At first he seems nervous. But as the filming goes on, he looks more at ease. The actors are funny. They're friendly. And this, he figures, is the sort of things superstars do.
"Do you want me to actually hit the ball?" he asks the director.
"No," the director says. "Just pretend to hit it."
"Because I'll hit it," he says. Everybody in the room laughs. It is a good room—full of friends, a place of respect—and he says again, "No, I'm serious, I'll hit it."
Back in the clubhouse, he works with Toronto's talented but moody shortstop Yunel Escobar. ("It's amazing how big an effect he's had on Yunel," one Blue Jays employee says. "It's night and day.") He keeps up everybody's spirits during batting practice. "He's a natural leader," Farrell says. Off the field he chats with fans, seems endlessly patient with media questions, performs with Sopranos actors....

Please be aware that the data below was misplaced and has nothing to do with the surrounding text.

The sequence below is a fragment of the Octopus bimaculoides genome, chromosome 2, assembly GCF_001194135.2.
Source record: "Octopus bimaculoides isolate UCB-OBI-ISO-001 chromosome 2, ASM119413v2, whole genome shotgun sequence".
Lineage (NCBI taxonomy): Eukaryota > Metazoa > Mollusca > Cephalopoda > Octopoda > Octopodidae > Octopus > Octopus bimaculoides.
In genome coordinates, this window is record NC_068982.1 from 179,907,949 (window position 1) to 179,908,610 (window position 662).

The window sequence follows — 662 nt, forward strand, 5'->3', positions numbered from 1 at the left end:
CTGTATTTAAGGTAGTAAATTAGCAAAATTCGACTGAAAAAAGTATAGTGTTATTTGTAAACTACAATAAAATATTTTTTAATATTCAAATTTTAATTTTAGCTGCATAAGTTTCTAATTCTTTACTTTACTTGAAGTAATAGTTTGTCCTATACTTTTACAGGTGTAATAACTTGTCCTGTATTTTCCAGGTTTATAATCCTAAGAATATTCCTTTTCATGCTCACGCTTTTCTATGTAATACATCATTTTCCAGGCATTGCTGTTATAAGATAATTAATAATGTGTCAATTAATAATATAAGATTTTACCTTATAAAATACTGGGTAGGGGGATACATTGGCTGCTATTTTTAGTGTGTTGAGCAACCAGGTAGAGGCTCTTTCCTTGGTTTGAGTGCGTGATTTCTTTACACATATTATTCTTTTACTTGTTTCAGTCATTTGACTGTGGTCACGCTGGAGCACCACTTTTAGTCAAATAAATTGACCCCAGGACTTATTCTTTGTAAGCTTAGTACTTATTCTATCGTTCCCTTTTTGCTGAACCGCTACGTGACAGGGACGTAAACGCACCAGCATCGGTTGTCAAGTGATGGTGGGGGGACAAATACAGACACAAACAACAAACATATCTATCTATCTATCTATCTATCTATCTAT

Point is, he's trying to embrace being a superstar. It's what he's wanted all his life.
Do you believe in miracles? Can you? There are people who roll their eyes every time they look at Toronto's box scores. Hey, look, Jose Bautista hit another home run. Hey, look, Jose Bautista reached base four more times. Hey, look, Jose Bautista has turned into Babe Ruth.
"One thing I believe with all my heart is that the kind of person you are will eventually come to light," Bautista says. "You can only be yourself. I know what kind of person I am ... what kind of person I try to be. So I don't worry about it. People will know who I am."
Do you believe in miracles? Can you? Or maybe those are the wrong questions. Maybe the real question is: Do you believe that people who never stop trying or believing are capable of doing amazing true things? And if not: What's the point of watching?
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